For purposes of our experiments, we re-implemented Mo-leTrust to ensure a fair and carefully-controlled comparison.To predict how much a user A trusts a user B, denotedT (A,B), MoleTrust generates a local directed graph from agiven global social network whose root is A. For each graphdepth, it adds links that represent trust statements betweenusers. To avoid cycles, it does not add nodes if they arealready in the local network. The depth or distance of thegraph is determined by a parameter called the horizon. If thetarget user is in the local graph, a trust prediction is made.Otherwise, the trust prediction is not made. As we will see,this restriction has a direct impact on the coverage of theMoleTrust algorithm. Trust propagates from the root nodeto the leaf nodes with equation 3, where b(xj) is the trustvalue or belief predicted at node xj :

    b(xj) =

    kPredecessor(j)

    b(xk)T (xk, xj)kPredecessor(j)

    b(xk)(3)

    Here T (xk, xj) is the trust value on the edge between nodexk and xj , and Predecessor(j) is the set of nodes withedges terminating at xj . The trust values for the nodes arecalculated from this equation, whereas the trust values onthe edges are specified explicitly in the network. Edge trustvalues represent explicit trust voting of one user about theother. To start the belief propagation process, the belief ofthe root node is initialized to 1.0.

    MoleTrust was designed to address the issue of predictingtrust in the presences of controversial users. The mostcontroversial users have approximately equal numbers ofdistrust and trust statements. The controversiality level ofa user is given in equation 4 [19]:

    c(xj) =|Trust(xj)| |Distrust(xj)||Trust(xj)|+ |Distrust(xj)|

    (4)

    where Trust(xj) is the set of trust statements for user/nodexj , and Distrust(xj) is the set of distrust statements forxj . This controversiality level has the range of 1.0 . . . 1.0.A user with controversiality level of 1.0 is distrusted byall his or her judgers, where a user with controversialitylevel of 1.0 is trusted by all users who voted. On theother hand, a user with controversiality 0.0 has an equalnumber of trust and distrust votes. Therefore, a user with 0.0controversiality is the most controversial user. We discretizedthe controversiality levels of the users into buckets of width0.1. Finally, we define the coverage of a prediction algorithmto be the percentage of statements that are predictable by thatalgorithm.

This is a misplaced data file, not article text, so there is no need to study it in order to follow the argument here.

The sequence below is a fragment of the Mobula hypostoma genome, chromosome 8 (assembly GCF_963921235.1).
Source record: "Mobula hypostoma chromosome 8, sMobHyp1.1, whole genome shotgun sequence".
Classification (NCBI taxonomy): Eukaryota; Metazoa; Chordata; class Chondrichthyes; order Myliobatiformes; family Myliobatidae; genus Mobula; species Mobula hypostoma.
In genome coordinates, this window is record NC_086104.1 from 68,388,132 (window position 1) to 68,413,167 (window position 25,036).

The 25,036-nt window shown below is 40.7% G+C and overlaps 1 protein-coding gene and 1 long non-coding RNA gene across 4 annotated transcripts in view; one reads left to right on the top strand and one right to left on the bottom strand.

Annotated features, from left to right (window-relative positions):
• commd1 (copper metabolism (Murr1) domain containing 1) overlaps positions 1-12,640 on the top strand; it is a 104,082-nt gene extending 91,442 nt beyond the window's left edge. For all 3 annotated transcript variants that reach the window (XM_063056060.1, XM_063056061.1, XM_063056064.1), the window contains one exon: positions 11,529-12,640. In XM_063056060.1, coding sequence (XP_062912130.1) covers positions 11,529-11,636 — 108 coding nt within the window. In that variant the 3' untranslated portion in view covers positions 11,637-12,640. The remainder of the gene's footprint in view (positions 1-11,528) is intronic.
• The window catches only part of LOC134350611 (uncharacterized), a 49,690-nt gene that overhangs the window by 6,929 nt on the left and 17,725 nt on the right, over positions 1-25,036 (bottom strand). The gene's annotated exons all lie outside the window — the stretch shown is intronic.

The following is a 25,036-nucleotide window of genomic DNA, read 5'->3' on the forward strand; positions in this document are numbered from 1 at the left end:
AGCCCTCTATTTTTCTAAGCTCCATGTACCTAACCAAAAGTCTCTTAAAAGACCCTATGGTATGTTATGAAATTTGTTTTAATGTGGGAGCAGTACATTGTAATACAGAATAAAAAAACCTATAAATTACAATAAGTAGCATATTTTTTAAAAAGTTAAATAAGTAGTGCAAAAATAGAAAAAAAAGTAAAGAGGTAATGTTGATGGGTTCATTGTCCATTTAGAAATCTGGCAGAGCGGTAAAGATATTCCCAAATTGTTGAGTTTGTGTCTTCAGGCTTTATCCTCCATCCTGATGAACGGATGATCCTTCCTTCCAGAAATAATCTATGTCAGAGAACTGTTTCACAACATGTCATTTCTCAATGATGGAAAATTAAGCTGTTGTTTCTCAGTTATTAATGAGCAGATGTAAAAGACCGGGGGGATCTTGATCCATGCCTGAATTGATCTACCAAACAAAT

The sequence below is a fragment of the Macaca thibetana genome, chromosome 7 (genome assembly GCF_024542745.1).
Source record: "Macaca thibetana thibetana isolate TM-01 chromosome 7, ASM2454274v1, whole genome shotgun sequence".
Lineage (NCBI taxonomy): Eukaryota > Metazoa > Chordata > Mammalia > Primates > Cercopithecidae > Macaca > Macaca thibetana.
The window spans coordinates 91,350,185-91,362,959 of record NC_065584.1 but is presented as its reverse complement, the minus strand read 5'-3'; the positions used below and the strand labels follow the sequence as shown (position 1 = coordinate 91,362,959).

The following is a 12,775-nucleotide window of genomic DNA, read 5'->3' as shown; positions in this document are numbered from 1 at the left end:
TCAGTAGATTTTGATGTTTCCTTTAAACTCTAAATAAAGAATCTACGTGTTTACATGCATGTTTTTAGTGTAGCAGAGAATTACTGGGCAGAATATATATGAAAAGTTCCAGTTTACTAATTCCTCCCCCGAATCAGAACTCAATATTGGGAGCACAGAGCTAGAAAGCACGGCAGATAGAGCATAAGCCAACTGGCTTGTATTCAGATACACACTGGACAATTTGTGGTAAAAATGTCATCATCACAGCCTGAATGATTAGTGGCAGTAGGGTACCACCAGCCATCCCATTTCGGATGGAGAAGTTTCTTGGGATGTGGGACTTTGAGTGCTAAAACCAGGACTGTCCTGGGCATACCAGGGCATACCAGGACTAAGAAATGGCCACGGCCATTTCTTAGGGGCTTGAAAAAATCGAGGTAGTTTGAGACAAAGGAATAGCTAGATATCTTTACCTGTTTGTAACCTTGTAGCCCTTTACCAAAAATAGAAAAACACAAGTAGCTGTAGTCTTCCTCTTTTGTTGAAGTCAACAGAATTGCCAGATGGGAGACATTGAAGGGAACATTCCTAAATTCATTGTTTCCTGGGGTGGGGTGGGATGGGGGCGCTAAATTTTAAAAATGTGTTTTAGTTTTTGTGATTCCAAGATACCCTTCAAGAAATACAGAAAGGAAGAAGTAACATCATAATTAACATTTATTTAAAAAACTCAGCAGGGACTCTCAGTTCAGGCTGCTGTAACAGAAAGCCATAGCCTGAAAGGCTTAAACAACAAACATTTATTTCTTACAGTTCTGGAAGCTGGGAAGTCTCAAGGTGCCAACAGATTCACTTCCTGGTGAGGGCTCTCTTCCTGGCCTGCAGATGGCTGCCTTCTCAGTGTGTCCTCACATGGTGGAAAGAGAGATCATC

The MoleTrust algorithm accepts an incoming link to nodexj if the predicted trust value of xjs corresponding parentnode is above a threshold. Otherwise, the link between themis blocked from propagating the trust scores. We claim thisapproach biases the performance of the MoleTrust algorithmby limiting its predictions to those that are easy. Althoughthis approach may result in accurate trust predictions, itresults in low coverage. For a given graph depth or horizon,if the user is not in the local network, MoleTrust cannot makea prediction. Moreover, if trust propagation does not reachthe target user due to the link blocking explained above,the prediction cannot be made. For example, if we were topredict Alices trust in Mark based on the network in Figure1 without a direct link between them, the trust will propagateindirectly through nodes Bob and Dave. However, if neitherBob nor Dave have direct links to Mark, a prediction cannotbe made by MoleTrust. Th...